In a county in California, federal agencies are implementing a model known as Housing First which gets homeless people safe, secure housing before tackling root causes of homelessness.Read More
Many subprime borrowers in the United States are financially unable to buy a home themselves. An unconventional lender is trying to make it easier for low-income people to buy houses despite the tighter requirements that other lenders adopted after the mortgage bust.Read More
By partnering with cities across America, the 100,000 Homes campaign is going directly to the streets to end homelessness - and it’s working. With roughly 700,000 people in the United States experiencing homelessness, this organization seeks to address that using a tiered system that considers individual health needs as well.Read More
At least 25 percent of female veterans were sexually abused in childhood, making it more difficult to reenter civilian life. Volunteers of America runs a holistic housing program for homeless veterans in the U.S.Read More
Female veterans are more likely to have a history of trauma, be unemployed, and be homeless. To address this disparity, the VA has started awarding grants to organizations that help female vets.Read More
An innovative program by an unusual bank allows low-income people in Cambodia to take out a 15-year fixed mortgage with little or no documentation - contradicting traditional loan assumptions and creating means for some of the country's poorest people to completely change their lives. The bank and its investors are now making a profit, and more than 700 mortgages and building loans have been provided.Read More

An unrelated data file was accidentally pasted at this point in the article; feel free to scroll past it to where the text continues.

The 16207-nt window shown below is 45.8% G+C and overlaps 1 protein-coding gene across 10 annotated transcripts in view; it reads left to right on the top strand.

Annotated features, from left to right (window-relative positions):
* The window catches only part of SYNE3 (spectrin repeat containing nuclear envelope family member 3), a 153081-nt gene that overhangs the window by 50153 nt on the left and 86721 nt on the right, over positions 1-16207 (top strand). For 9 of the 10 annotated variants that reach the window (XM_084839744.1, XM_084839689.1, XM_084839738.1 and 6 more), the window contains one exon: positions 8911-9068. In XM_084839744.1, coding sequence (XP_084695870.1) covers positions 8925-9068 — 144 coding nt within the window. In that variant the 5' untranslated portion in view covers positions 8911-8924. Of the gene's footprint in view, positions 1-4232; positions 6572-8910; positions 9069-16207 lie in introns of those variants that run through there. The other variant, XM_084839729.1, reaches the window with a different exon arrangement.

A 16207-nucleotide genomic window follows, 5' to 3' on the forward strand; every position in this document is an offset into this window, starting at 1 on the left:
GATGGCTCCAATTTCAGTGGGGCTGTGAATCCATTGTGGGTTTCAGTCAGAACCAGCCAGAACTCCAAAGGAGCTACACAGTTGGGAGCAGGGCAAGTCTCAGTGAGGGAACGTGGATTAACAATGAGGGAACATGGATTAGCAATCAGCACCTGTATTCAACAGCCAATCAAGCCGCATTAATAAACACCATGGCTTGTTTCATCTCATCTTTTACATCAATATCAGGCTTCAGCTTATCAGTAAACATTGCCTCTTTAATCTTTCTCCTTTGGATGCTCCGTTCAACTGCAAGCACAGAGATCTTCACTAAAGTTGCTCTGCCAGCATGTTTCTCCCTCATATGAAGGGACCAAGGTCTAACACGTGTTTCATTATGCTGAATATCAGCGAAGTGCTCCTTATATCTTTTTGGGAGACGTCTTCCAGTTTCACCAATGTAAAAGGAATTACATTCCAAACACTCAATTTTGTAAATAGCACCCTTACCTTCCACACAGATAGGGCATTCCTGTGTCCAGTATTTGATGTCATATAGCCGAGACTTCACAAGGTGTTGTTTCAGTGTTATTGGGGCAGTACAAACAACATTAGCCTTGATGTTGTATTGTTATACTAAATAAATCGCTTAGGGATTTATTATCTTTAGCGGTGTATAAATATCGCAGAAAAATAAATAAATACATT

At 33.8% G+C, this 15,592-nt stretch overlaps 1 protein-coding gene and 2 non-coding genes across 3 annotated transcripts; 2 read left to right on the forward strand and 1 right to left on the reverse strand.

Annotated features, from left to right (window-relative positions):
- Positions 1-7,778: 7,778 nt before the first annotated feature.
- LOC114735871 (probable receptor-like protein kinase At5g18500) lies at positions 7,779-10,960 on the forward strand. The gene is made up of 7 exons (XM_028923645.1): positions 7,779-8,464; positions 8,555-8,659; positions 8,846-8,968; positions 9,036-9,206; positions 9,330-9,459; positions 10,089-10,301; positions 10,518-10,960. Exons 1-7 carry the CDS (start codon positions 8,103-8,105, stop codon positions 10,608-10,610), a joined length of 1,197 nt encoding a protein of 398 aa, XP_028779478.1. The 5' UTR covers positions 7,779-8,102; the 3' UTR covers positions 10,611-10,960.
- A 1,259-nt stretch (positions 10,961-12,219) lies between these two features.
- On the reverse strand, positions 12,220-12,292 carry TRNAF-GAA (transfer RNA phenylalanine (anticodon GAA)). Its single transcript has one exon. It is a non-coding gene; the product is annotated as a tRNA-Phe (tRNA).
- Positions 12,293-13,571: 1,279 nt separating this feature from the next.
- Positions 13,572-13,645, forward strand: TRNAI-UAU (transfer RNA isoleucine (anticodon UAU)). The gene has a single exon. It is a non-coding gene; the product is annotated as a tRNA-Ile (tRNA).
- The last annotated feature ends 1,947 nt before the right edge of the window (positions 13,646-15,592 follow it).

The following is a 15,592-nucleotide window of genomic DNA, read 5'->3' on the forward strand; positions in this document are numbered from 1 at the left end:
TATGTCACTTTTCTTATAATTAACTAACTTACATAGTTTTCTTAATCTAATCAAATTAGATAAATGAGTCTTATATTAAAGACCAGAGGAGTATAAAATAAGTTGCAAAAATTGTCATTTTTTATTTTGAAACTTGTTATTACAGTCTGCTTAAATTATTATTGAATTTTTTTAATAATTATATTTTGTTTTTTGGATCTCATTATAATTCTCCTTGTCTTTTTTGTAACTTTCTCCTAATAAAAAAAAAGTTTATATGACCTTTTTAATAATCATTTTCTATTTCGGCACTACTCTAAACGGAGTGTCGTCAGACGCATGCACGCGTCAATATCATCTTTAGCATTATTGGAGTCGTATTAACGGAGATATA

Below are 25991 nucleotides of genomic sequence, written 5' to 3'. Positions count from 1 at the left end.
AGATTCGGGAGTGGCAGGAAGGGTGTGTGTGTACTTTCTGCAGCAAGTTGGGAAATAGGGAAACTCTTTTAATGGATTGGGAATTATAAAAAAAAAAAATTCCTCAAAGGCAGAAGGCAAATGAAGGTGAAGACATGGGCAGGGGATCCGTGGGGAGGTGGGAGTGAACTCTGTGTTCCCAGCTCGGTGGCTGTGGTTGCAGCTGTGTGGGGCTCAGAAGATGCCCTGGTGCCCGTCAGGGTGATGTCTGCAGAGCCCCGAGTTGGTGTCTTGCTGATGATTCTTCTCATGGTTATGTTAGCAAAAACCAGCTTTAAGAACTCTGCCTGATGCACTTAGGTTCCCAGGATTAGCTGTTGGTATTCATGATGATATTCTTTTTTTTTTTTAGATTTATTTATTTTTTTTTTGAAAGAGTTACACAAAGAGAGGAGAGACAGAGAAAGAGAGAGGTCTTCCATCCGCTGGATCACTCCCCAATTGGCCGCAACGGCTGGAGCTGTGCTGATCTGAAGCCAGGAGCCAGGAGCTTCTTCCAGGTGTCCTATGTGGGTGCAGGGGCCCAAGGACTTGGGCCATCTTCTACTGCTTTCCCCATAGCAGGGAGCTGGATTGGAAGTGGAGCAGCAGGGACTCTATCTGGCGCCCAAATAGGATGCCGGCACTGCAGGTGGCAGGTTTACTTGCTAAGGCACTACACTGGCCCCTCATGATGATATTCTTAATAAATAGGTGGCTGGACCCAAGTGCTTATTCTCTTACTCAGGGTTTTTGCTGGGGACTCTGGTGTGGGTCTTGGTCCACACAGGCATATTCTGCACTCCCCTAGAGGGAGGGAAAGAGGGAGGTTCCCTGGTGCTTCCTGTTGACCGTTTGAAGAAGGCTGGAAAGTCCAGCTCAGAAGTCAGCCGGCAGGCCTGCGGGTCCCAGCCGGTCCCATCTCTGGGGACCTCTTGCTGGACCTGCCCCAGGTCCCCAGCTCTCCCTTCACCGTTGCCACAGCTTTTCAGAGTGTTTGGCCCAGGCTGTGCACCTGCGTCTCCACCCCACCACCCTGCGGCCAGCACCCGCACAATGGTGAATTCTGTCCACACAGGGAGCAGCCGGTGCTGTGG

New Orleans implemented an extraordinary 10-year plan that engaged unprecedented cross-sector collaboration between government, non-profit, and private entities to provide housing and housing services to the city's homeless veterans. The city's success in providing homes for every single veteran formerly on their streets motivated cities across the nation to tackle the crises using similar means, leading to a 1/3 decline veteran homelessness since 2010.Read More
San Francisco's Care Not Cash program began in 2004 in response to the city's homelessness crisis. One facet of the program is an outreach team, whose members regularly visit homeless people on the street to connect them to resources such as housing and drug rehabilitation.Read More
In San Francisco, 23 percent of homeless people return to the street after transitional housing programs. A New York program gives the mentally ill and homeless individual apartments alongside average New Yorkers and has had an 84 percent retention rate.Read More
To combat rampant homelessness, cities like New York are investing in supportive housing and comprehensive, consistent services for the homeless population. Although San Francisco has smaller-scale supportive housing programs. political will and regular funding are necessary to grow those initiatives and make a large impact on homelessness in the city.Read More
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